Most of the words are recognizable by native English speakers because English must be used upon request for communication between an aircraft and a control tower whenever two different nations are involved, especially when they speak different languages. It is generally required internationally, not domestically, however; thus if both parties of a radio conversation are from the same country, then another phonetic alphabet of that nation's choice may be used.
In most versions of the alphabet, the non-English spellings Alfa and Juliett are used. Alfa is spelled with an f as it is in most European languages. The English and French spelling alpha would not be pronounced properly by speakers of some other languages the native speakers of which may not know that ph should be pronounced as f. Juliett is spelled with a tt for French speakers because they may otherwise treat a single final t as silent. For English versions of the alphabet, like that from ATIS or the version used by the British armed forces and emergency services, one or both may revert to their standard English spelling.
The pronunciation of the codes for the letters of the alphabet and for the digits varies according to the language habits of the speaker. To eliminate wide variations in pronunciation, posters illustrating the pronunciation desired by the ICAO are available. However, there are still differences in pronunciation between the ICAO and other agencies, and the ICAO has conflicting Roman-alphabet and IPA transcriptions. Also, although all codes for the letters of the alphabet are English words, they are not in general given English pronunciations. Assuming that the transcriptions are not intended to be precise, only 11 of the 26—Bravo, Echo, Hotel, Juliet(t), Kilo, Mike, Papa, Quebec, Romeo, Whiskey, and Zulu—are given English pronunciations by all these agencies, though not always the same English pronunciations.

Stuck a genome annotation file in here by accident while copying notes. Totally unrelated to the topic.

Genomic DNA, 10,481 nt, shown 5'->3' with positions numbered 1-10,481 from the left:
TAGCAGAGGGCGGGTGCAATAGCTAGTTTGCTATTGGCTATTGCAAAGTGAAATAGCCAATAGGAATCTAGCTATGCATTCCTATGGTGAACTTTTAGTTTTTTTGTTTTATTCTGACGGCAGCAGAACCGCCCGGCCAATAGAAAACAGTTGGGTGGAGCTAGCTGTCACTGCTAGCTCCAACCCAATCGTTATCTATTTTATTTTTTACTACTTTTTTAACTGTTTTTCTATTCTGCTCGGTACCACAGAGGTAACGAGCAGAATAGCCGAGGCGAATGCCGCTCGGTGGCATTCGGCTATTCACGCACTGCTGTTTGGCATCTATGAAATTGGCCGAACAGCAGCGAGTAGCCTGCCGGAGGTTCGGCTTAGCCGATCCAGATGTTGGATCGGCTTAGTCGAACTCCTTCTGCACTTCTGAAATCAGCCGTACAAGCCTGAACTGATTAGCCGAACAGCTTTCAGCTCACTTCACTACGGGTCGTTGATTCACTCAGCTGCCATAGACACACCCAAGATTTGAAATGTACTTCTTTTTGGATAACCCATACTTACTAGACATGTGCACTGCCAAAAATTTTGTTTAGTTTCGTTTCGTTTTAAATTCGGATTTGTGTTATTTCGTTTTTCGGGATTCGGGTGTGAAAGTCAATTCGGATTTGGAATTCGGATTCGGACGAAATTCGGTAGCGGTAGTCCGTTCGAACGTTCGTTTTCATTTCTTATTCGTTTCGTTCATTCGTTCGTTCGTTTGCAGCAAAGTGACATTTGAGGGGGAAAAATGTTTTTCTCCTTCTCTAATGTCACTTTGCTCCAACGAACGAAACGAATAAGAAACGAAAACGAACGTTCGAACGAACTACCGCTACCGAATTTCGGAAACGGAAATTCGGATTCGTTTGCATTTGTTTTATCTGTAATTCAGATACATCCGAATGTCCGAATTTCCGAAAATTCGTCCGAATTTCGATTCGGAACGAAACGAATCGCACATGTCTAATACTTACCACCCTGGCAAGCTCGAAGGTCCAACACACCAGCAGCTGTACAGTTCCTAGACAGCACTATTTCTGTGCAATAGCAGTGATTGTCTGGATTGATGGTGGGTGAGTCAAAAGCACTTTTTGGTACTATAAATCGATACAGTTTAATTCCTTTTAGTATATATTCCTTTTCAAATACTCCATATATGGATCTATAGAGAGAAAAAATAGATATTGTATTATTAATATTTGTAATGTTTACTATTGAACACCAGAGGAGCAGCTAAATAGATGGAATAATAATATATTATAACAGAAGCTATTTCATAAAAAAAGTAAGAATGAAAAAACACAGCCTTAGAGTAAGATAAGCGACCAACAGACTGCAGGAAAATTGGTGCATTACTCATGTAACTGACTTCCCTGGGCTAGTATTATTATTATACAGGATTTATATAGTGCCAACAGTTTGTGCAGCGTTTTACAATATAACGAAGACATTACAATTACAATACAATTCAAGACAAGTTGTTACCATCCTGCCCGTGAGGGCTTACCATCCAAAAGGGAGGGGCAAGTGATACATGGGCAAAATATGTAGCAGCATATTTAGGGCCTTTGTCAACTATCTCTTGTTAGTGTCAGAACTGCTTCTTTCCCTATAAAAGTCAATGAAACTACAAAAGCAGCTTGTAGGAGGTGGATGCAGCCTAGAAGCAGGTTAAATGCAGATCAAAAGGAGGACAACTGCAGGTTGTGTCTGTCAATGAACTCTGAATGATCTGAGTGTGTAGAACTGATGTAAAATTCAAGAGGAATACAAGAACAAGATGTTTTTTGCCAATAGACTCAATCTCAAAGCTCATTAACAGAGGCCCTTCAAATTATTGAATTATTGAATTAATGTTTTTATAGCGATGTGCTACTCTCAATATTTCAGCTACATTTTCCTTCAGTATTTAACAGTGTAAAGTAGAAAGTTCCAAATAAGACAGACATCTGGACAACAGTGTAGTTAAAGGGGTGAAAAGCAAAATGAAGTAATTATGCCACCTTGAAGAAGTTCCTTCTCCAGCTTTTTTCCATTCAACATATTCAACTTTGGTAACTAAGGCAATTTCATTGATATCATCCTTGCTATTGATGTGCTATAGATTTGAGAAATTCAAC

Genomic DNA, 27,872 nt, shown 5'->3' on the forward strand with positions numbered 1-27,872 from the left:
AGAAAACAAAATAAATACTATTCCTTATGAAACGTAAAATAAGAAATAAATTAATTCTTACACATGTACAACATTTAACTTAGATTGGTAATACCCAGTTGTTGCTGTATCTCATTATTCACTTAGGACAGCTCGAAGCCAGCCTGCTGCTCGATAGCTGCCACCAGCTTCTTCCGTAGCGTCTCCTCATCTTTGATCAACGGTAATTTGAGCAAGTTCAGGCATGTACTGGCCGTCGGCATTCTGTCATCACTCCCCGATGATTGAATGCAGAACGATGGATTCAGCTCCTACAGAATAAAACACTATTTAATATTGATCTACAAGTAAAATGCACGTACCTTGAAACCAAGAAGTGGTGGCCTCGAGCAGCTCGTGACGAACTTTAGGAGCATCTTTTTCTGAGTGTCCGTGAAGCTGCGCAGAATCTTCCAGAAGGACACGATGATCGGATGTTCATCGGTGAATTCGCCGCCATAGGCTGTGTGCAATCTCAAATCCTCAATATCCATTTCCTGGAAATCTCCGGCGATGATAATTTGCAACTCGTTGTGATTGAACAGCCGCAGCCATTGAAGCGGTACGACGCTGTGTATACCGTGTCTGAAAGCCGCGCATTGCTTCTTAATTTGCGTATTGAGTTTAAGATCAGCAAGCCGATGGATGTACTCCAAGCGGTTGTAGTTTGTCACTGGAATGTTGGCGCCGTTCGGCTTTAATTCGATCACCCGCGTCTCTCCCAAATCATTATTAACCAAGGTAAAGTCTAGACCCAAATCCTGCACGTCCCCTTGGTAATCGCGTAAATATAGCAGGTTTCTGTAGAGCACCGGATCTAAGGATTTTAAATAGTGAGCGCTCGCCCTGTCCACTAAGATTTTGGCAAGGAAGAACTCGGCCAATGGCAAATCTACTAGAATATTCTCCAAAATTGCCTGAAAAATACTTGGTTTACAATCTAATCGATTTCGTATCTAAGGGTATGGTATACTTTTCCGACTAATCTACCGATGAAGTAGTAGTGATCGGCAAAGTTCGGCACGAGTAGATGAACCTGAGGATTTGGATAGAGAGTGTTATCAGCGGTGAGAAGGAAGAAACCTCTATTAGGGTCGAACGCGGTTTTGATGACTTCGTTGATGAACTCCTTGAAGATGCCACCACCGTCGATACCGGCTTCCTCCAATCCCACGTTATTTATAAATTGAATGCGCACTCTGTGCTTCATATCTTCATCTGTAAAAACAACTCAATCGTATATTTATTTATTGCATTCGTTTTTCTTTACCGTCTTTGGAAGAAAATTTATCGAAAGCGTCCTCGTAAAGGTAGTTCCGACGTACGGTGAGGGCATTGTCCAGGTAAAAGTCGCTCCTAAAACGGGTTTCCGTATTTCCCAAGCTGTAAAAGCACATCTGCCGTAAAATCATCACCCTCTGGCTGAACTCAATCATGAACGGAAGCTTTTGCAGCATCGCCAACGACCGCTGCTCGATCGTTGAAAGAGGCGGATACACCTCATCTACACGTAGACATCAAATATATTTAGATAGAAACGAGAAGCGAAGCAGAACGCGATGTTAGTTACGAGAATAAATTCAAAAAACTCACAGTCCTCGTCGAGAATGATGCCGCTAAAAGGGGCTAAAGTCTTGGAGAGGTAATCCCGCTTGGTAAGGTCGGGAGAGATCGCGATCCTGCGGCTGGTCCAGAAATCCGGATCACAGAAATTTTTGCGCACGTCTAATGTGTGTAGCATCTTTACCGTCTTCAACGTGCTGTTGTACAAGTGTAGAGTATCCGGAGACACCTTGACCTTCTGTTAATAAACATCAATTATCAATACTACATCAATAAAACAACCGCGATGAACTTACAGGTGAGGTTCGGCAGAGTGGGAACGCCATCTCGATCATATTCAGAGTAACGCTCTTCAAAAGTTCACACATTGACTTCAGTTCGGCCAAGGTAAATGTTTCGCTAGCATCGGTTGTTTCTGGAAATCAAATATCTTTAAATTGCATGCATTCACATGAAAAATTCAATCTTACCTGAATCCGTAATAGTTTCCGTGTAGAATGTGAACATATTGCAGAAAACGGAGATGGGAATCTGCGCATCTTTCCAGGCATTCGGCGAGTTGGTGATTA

|ICAO and ITU
(ICAO, ITU, IMO, FAA) Alpha (ATIS)
|AL fah||AL FAH||ALFAH or
|B||Bravo||BRAH voh||BRAH VOH||BRAHVOH or
|ˈbrɑːˈvo||/ˈbrɑːvoʊ/ BRAH-voh or|
|C||Charlie||CHAR lee||CHAR LEE or
CHAR-LEE or SHAR-LEE
|/ˈtʃɑrliː/ CHAR-lee or|
|D||Delta||DEL tah||DELL TAH||DELLTAH or
|E||Echo||EKK oh||ECK OH||ECKOH or
|F||Foxtrot||FOKS trot||FOKS TROT||FOKSTROT or
|G||Golf||Golf||GOLF||GOLF||ɡʌlf [sic]||/ˈɡɒlf/ GOLF or|
|H||Hotel||HO tell||HOH TELL||HOHTELL or
|hoːˈtel||/hoʊˈtɛl/ hoh-TEL or|
|I||India||IN dee ah||IN DEE AH||INDEE AH or
(ICAO, ITU, IMO, FAA) Juliet (ATIS)
|JEW lee ett||JEW LEE ETT||JEWLEE ETT or
|ˈdʒuːliˑˈet||/ˈdʒuːliɛt/ JEW-lee-et or|
|K||Kilo||KEY loh||KEY LOH||KEYLOH or
|L||Lima||LEE mah||LEE MAH||LEEMAH or